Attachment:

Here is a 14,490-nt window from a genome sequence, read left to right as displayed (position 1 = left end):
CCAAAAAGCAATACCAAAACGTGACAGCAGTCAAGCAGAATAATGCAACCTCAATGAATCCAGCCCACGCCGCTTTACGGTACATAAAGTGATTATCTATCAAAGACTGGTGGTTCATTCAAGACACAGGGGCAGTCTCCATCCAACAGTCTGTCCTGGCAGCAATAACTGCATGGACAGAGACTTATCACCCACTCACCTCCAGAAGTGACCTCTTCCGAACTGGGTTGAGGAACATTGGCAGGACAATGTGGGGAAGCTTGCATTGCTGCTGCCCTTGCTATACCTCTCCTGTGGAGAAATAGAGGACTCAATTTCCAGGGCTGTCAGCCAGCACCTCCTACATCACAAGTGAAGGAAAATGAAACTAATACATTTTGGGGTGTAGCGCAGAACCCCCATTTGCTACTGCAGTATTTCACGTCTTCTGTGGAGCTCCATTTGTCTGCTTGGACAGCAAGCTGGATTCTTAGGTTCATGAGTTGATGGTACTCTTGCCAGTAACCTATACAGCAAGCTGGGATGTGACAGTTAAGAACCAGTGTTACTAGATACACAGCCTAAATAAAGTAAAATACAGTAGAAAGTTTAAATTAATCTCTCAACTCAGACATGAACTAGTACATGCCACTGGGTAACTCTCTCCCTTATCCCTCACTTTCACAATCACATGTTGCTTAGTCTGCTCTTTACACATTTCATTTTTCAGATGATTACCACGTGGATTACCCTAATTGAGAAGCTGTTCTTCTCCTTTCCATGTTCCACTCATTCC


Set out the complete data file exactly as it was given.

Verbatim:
Here is a 14,490-nt window from a genome sequence, read left to right as displayed (position 1 = left end):
CCAAAAAGCAATACCAAAACGTGACAGCAGTCAAGCAGAATAATGCAACCTCAATGAATCCAGCCCACGCCGCTTTACGGTACATAAAGTGATTATCTATCAAAGACTGGTGGTTCATTCAAGACACAGGGGCAGTCTCCATCCAACAGTCTGTCCTGGCAGCAATAACTGCATGGACAGAGACTTATCACCCACTCACCTCCAGAAGTGACCTCTTCCGAACTGGGTTGAGGAACATTGGCAGGACAATGTGGGGAAGCTTGCATTGCTGCTGCCCTTGCTATACCTCTCCTGTGGAGAAATAGAGGACTCAATTTCCAGGGCTGTCAGCCAGCACCTCCTACATCACAAGTGAAGGAAAATGAAACTAATACATTTTGGGGTGTAGCGCAGAACCCCCATTTGCTACTGCAGTATTTCACGTCTTCTGTGGAGCTCCATTTGTCTGCTTGGACAGCAAGCTGGATTCTTAGGTTCATGAGTTGATGGTACTCTTGCCAGTAACCTATACAGCAAGCTGGGATGTGACAGTTAAGAACCAGTGTTACTAGATACACAGCCTAAATAAAGTAAAATACAGTAGAAAGTTTAAATTAATCTCTCAACTCAGACATGAACTAGTACATGCCACTGGGTAACTCTCTCCCTTATCCCTCACTTTCACAATCACATGTTGCTTAGTCTGCTCTTTACACATTTCATTTTTCAGATGATTACCACGTGGATTACCCTAATTGAGAAGCTGTTCTTCTCCTTTCCATGTTCCACTCATTCC